How can IT and security teams put cyber security higher on the agenda across their organisation?
Cyber Security Awareness Month
Now in its 18th year, Cyber Security Awareness Month continues to raise awareness about the importance of cyber security across the world. The theme for Cyber Security Awareness Month 2021 is “Do Your Part. #BeCyberSmart.”
The theme empowers individuals and organisations to own their role in protecting their part of cyberspace. If everyone does their part – implementing stronger security practices, raising community awareness, educating vulnerable audiences or training employees – our interconnected world will be safer and more resilient for everyone.
Cyber security first
Week 4 is all about making security a priority for businesses, this means building security into products and processes, making cyber security training a part of employee onboarding and equip staff with the tools they need to keep the organisation safe. To support this weeks’ theme we have outlined our guidance on practical ways to help make cyber security a priority across all departments in your organisation.
Cyber security threats continue to grow in the Covid-19 age. On the one hand, companies are undergoing a sea change, while the threat landscape is rapidly increasing as more individuals work from home. There is increasing demand for executive teams to step up and improve their cyber security capabilities. The financial and reputational repercussions of a data breach or cyber security disaster have never been higher. According to the FBI’s newly published Internet Crime Report 2020, cybercrime cost $4 billion last year, a low estimate that nevertheless captures the enormous value lost to threat actors. Costs may be disastrous for small companies. According to Vox, 60% of small companies would be forced to close after a data breach, highlighting the high-stakes aspect of cybersecurity.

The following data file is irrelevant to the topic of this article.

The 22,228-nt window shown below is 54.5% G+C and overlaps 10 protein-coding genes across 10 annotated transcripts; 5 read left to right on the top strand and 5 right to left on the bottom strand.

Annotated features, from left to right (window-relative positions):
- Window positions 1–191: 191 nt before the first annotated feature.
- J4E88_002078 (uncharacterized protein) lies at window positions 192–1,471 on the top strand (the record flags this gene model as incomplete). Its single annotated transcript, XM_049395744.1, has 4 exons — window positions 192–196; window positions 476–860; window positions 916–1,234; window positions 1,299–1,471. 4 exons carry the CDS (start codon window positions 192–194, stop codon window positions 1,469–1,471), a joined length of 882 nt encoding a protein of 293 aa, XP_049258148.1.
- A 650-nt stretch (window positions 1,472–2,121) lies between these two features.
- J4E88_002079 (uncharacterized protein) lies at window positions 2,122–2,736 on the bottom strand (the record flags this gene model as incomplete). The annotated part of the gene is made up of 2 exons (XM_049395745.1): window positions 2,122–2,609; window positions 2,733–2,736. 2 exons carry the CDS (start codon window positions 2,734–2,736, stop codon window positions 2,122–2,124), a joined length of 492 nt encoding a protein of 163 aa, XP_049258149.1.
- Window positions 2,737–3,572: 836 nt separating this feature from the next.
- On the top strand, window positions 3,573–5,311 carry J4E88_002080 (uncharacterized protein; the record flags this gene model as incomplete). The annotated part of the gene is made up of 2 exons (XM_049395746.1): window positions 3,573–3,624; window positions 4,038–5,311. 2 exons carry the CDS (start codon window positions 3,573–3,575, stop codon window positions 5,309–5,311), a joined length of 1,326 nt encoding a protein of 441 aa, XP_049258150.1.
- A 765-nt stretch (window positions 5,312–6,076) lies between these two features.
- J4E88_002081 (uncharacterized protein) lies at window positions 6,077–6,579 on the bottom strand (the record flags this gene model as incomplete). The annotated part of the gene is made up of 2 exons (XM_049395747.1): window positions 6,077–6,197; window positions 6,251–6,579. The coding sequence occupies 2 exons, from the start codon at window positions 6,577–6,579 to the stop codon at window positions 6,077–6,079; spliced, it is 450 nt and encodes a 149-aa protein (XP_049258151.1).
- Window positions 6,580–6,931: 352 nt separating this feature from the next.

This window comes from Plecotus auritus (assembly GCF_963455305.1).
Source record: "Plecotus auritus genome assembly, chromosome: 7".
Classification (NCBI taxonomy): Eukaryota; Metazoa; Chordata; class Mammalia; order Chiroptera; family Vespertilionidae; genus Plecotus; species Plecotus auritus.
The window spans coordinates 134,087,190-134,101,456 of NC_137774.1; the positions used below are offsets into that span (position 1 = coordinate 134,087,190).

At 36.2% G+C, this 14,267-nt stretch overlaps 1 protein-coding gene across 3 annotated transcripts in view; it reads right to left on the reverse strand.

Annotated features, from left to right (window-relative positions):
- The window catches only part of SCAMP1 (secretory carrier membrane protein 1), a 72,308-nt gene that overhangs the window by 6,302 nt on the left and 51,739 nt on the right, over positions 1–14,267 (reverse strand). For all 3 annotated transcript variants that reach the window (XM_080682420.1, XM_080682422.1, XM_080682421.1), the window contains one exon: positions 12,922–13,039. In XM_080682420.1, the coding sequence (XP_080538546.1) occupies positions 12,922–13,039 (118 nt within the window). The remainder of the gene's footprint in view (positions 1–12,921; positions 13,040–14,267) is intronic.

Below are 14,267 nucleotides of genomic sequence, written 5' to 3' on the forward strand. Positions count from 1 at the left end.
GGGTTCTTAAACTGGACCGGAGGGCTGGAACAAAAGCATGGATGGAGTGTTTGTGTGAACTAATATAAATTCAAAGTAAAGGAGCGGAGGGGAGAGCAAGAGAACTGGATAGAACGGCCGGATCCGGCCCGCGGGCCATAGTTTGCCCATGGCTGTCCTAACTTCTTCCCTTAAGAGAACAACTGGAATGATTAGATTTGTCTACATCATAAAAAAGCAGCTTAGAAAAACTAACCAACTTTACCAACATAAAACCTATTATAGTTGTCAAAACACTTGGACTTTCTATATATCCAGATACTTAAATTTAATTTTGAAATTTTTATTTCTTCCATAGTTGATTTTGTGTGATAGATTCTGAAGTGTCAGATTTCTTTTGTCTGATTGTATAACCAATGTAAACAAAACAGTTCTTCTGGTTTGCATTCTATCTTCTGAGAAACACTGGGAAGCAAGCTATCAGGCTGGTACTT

Simply put, companies cannot ignore cyber security anymore. Senior management and the Board of Directors must address the problem immediately and prioritise the security of current and future systems and technology. This must then cascade down to day-to-day company activities such as Human Resources and Marketing from the top. Not only will this safeguard businesses against cyber security threats, but it will also serve as a critical differentiator for enterprises, ensuring their bottom line and consumers are protected for years to come.
When executives use their expertise and leverage their vantage point to effectively establish standards and keep security activities aligned with the business goals. It would then be easier to provide coverage for the different areas of cyber security and risk management.
In this blog post, we outline our guidance on practical ways to help make cyber security a priority across all departments in your organisation.
Focus on risks, not vulnerabilities
It’s critical to remember that security is no longer limited to patching and safeguarding IT systems. A culture needs to be established that being cyber-aware begins at the top. With the rise in sophistication of spear phishing attacks, the board and senior leadership team is more exposed than ever. CFOs consider risk mitigation expenses concerning possible exposure, which is why CISOs must explicitly demonstrate ROI: What effect could this have on the stock price and shareholder value? What is the potential cost of a vulnerability in comparison to the cost of remediation? Attempting to protect against every potential danger may be too expensive and could even stifle company innovation and development. Collaboration is required to strike the proper balance between risk priority and effective security measures.
Identify a security saviour
In recent years, top executives have concentrated their efforts on methods to diversify their boards of directors. Along with diverse views and experiences, boards may benefit from appropriate skills such as investment management, information technology, human resources, and risk management.